The Court began to shape the bounds of the meaning of "testimonial" in Melendez–Diaz v. Massachusetts, 557 U.S. 305, 129 S.Ct. 2527, 174 L.Ed.2d 314 (2009). In Melendez–Diaz, the defendant was charged with distributing and trafficking cocaine. Id. at 308, 129 S.Ct. 2527. The trial court admitted "certificates of analysis" that stated the forensic results of testing performed on substances seized by the police. Id. The certificates, sworn to before a notary public by the laboratory analysts, affirmed the substances were cocaine. Id. The Supreme Court held that the certificates were testimonial and thus inadmissible unless the defendant was afforded an opportunity to cross-examine the laboratory analysts. Id. at 311, 129 S.Ct. 2527. The Court explained that "[t]he documents at issue here, while denominated by Massachusetts law ‘certificates,’ are quite plainly affidavits: ‘declaration[s] of facts written down and sworn to by the declarant before an officer authorized to administer oaths.’ " Id. at 310, 129 S.Ct. 2527 (second alteration in original) (quoting BLACK'S LAW DICTIONARY 62 (8th ed.2004)).
Subsequently, in Bullcoming v. New Mexico, a defendant charged with driving while intoxicated challenged the admission of a forensic laboratory report regarding the alcohol content in his blood. 564 U.S. 647, 131 S.Ct. 2705, 2710, 180 L.Ed.2d 610 (2011). The analyst also certified in the report the steps he engaged in to conduct the forensic testing. Id. at 2714. Despite not being sworn to before a notary, the Supreme Court noted why the report was sufficiently "formal" to be considered testimonial:
Here, as in Melendez–Diaz, a law-enforcement officer provided seized evidence to a state laboratory required by law to assist in police investigations. Like the analysts in Melendez–Diaz, [the analyst] tested the evidence and prepared a certificate concerning the result of his analysis. Like the Melendez–Diaz certificates, [the analyst's] certificate is "formalized" in a single document, headed a "report." Noteworthy as well, the [report] form contains a legend referring to municipal and magistrate courts' rules that provide for the admission of certified blood-alcohol analyses. Id. at 2717 (citations omitted).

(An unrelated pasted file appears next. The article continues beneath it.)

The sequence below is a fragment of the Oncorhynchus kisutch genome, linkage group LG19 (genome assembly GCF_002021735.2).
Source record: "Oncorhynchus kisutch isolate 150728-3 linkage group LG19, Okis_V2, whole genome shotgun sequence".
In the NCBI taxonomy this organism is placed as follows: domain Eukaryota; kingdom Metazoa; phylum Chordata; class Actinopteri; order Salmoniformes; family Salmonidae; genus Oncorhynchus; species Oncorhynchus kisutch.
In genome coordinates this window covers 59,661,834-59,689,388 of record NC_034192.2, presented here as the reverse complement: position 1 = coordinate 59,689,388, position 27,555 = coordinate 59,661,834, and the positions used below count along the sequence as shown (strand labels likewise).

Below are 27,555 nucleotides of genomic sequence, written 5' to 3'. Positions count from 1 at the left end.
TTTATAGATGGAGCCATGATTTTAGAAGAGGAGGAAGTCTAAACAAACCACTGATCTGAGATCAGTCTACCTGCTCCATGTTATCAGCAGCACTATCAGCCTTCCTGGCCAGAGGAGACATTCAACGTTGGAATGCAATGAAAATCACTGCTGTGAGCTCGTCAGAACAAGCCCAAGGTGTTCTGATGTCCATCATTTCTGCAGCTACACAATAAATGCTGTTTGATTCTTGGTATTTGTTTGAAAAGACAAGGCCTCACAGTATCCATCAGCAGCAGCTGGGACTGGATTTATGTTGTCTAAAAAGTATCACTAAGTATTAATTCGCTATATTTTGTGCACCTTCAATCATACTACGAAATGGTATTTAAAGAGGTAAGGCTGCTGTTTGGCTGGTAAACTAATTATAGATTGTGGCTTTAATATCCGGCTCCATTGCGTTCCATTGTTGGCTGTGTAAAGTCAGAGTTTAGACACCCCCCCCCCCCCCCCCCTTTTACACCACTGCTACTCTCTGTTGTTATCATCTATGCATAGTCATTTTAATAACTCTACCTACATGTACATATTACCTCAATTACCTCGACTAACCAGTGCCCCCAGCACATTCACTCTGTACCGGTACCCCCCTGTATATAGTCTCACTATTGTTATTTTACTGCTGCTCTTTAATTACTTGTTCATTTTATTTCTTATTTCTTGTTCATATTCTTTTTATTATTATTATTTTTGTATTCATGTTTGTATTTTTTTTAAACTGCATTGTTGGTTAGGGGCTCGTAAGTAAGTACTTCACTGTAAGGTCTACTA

Because "the formalities attending the ‘report of blood alcohol analysis' [were] more than adequate to qualify [the analyst's] assertions as testimonial," id. at 2717, the report was inadmissible unless the defendant had an opportunity to cross-examine the analyst who prepared it.Most recently, however, in Williams v. Illinois, a highly fractured Supreme Court held that a defendant's right to confrontation was not violated when the prosecution's expert witness's testimony relied on a DNA profile that the expert did not personally prepare. ––– U.S. ––––, 132 S.Ct. 2221, 2227, 2244, 183 L.Ed.2d 89 (2012) (plurality opinion). Writing for a four-justice plurality, Justice Alito opined that the confrontation clause was not triggered because (1) the DNA profile was an out-of-court statement that was not offered "to prove the truth of the matter asserted," and (2) the primary purpose of the DNA report "was not to accuse petitioner or to create evidence for use at trial." Id. at 2228, 2243 (plurality opinion). These two rationales were explicitly rejected by five justices, thus "in all except its disposition, [Justice Alito's] opinion is a dissent." Id. at 2265 (Kagan, J. dissenting).